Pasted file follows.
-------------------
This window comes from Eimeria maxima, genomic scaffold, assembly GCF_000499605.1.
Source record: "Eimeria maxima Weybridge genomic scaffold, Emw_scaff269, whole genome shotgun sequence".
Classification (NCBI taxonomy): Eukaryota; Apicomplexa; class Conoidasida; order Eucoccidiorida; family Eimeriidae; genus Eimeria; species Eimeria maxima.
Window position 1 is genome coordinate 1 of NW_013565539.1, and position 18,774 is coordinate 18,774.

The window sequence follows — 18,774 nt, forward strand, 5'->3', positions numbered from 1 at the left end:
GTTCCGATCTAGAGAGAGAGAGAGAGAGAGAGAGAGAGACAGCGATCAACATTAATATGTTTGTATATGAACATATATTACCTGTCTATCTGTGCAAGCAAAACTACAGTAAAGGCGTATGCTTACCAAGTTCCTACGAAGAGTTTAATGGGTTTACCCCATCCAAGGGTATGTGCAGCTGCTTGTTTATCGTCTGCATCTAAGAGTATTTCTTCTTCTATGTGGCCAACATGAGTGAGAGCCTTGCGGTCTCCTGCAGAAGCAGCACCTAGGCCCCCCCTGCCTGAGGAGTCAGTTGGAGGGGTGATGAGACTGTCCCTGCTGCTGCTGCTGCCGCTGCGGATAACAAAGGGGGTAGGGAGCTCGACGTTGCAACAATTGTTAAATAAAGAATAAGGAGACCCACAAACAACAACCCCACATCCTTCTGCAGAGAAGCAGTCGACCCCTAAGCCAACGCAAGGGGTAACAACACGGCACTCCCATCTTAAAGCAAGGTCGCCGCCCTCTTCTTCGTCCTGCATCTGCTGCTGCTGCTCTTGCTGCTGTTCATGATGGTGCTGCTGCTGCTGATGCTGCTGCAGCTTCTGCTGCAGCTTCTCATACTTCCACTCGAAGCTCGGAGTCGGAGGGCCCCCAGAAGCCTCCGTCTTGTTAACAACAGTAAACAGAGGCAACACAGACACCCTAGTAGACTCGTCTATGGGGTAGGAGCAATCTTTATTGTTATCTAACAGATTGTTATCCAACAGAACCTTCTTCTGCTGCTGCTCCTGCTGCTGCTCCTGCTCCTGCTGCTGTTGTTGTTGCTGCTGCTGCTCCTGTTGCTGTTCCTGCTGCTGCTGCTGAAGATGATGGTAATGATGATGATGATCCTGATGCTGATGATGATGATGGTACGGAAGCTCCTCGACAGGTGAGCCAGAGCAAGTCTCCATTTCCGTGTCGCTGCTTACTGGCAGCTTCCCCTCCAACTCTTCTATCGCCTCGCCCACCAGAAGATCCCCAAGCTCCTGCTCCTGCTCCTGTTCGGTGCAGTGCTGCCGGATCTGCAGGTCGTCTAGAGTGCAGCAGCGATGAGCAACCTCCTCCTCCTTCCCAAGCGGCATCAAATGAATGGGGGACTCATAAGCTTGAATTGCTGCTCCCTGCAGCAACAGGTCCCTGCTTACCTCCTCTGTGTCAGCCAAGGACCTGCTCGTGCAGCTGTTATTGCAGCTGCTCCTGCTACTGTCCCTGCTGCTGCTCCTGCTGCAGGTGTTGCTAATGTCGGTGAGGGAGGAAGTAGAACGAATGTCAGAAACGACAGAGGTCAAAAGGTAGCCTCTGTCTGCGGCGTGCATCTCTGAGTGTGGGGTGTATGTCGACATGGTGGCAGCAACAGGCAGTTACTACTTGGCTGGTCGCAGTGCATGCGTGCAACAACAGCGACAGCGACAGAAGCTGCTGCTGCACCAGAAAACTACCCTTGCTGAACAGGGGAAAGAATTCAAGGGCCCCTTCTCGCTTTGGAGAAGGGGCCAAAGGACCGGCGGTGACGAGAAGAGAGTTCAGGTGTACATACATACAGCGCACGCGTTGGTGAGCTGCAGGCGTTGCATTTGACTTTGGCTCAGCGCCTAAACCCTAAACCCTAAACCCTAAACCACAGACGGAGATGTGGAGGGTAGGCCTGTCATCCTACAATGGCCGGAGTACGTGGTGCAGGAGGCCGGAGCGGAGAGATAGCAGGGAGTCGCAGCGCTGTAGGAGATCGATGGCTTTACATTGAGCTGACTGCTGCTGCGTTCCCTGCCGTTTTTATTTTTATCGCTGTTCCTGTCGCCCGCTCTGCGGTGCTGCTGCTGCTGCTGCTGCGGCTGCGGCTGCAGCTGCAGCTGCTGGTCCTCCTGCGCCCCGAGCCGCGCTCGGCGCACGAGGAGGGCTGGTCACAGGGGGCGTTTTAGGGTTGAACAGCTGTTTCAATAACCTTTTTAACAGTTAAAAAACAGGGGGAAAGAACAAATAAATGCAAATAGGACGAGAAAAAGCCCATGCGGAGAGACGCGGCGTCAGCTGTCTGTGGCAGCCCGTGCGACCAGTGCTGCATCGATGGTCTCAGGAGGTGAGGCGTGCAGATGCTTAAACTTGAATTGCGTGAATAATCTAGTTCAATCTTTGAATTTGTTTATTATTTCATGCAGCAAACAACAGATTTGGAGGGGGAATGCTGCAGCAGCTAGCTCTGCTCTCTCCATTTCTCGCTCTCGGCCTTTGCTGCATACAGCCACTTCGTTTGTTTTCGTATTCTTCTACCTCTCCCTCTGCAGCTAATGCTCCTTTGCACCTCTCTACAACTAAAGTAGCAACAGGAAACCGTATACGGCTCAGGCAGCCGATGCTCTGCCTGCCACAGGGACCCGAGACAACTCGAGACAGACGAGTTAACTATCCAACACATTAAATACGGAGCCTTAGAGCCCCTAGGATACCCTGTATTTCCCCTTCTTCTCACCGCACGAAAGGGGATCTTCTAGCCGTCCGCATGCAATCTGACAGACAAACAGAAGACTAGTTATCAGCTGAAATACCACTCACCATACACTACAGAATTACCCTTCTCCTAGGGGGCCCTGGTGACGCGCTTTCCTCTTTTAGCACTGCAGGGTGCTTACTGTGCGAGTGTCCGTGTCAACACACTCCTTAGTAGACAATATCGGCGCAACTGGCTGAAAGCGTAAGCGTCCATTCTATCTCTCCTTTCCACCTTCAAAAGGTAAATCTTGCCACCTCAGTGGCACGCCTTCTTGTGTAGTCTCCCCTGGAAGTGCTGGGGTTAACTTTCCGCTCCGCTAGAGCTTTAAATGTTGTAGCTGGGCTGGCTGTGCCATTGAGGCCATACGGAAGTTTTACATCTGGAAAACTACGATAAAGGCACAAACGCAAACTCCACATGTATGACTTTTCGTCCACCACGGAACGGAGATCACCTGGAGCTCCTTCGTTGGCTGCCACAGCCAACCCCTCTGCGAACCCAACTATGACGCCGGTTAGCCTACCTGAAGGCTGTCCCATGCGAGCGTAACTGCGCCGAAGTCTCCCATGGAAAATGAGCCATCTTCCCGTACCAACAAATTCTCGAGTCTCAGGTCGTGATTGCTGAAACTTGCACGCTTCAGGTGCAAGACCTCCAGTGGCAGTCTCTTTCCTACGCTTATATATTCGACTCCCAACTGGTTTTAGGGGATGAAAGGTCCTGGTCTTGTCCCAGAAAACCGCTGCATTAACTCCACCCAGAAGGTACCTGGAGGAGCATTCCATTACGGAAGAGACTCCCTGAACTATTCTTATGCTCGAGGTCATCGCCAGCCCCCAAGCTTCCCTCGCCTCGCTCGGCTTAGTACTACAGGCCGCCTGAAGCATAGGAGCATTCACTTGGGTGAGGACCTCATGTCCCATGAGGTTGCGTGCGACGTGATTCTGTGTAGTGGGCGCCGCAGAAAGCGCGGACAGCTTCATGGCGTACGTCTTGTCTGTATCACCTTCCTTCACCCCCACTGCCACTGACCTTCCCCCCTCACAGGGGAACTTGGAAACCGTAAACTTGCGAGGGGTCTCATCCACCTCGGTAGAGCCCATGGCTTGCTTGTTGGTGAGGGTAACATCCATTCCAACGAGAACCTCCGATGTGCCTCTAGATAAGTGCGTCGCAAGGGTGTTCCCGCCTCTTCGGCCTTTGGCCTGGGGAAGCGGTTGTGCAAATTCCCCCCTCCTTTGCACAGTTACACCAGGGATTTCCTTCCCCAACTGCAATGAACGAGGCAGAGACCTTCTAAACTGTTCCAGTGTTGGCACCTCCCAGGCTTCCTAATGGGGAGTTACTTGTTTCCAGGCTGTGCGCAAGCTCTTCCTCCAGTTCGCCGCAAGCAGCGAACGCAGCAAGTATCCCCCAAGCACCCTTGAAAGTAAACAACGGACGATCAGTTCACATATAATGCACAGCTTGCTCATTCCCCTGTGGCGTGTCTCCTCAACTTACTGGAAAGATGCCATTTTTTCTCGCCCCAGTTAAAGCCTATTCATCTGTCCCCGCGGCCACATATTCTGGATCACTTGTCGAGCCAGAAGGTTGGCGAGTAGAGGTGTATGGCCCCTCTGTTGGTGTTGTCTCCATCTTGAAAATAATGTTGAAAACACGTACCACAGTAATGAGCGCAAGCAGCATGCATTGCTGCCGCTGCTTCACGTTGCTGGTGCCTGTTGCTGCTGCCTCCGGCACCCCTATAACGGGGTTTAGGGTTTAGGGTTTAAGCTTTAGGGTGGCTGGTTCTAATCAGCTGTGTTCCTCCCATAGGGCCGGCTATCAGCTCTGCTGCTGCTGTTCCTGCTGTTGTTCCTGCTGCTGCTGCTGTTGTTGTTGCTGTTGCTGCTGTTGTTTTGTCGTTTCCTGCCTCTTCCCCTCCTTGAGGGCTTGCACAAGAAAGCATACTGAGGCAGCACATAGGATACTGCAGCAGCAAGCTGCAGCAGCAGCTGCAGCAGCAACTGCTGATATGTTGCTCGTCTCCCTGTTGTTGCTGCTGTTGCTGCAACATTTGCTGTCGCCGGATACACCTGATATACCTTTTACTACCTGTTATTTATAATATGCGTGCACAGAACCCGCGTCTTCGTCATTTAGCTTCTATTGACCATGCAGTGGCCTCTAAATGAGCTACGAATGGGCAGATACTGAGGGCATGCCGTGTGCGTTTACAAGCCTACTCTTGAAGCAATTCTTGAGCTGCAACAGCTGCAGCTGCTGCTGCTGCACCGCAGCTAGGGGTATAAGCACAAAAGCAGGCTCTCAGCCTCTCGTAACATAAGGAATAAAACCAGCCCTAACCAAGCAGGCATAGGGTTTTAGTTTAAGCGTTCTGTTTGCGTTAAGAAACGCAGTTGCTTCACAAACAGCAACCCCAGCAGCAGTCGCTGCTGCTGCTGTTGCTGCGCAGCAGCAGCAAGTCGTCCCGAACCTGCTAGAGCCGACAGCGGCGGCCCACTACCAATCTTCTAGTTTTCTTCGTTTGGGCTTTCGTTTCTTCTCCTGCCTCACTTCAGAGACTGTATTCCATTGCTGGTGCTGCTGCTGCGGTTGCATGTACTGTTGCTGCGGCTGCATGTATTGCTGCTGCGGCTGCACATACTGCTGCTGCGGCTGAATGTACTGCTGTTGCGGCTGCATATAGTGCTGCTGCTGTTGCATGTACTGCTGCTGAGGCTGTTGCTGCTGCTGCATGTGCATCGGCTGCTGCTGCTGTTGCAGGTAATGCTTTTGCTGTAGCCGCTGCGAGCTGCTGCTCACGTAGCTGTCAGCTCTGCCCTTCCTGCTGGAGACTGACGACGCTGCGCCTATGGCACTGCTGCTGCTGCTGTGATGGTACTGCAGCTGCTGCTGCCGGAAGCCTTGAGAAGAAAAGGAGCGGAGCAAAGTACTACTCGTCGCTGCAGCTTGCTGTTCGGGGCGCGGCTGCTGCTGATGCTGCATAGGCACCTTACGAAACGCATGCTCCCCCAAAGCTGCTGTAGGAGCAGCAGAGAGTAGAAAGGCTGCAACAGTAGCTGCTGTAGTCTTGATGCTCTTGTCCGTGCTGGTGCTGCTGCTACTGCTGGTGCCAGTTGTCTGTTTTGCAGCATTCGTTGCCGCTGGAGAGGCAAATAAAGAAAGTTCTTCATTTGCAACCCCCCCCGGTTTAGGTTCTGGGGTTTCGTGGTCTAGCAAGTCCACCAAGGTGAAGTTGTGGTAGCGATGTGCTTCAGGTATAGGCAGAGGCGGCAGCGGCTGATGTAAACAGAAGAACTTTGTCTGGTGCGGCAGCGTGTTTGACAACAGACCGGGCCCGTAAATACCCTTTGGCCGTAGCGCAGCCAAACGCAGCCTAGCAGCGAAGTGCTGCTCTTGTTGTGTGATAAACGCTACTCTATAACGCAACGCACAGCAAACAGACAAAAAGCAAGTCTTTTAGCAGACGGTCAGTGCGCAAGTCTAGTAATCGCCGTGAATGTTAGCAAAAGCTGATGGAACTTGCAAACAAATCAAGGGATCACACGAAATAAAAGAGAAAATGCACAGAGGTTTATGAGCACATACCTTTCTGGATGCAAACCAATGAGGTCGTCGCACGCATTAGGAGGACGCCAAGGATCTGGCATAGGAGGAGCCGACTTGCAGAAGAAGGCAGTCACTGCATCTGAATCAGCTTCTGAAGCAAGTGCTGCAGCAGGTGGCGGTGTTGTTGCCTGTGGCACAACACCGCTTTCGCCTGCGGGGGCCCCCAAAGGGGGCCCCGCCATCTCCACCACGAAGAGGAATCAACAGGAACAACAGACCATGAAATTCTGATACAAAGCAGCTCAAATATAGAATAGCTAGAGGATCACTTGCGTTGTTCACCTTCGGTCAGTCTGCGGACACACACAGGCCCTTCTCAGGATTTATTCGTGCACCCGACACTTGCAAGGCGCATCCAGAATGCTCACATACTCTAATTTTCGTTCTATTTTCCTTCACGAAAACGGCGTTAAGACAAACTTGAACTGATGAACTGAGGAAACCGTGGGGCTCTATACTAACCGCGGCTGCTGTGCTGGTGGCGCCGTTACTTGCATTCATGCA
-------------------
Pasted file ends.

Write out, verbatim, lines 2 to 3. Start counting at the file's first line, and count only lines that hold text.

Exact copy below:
Source record: "Eimeria maxima Weybridge genomic scaffold, Emw_scaff269, whole genome shotgun sequence".
Classification (NCBI taxonomy): Eukaryota; Apicomplexa; class Conoidasida; order Eucoccidiorida; family Eimeriidae; genus Eimeria; species Eimeria maxima.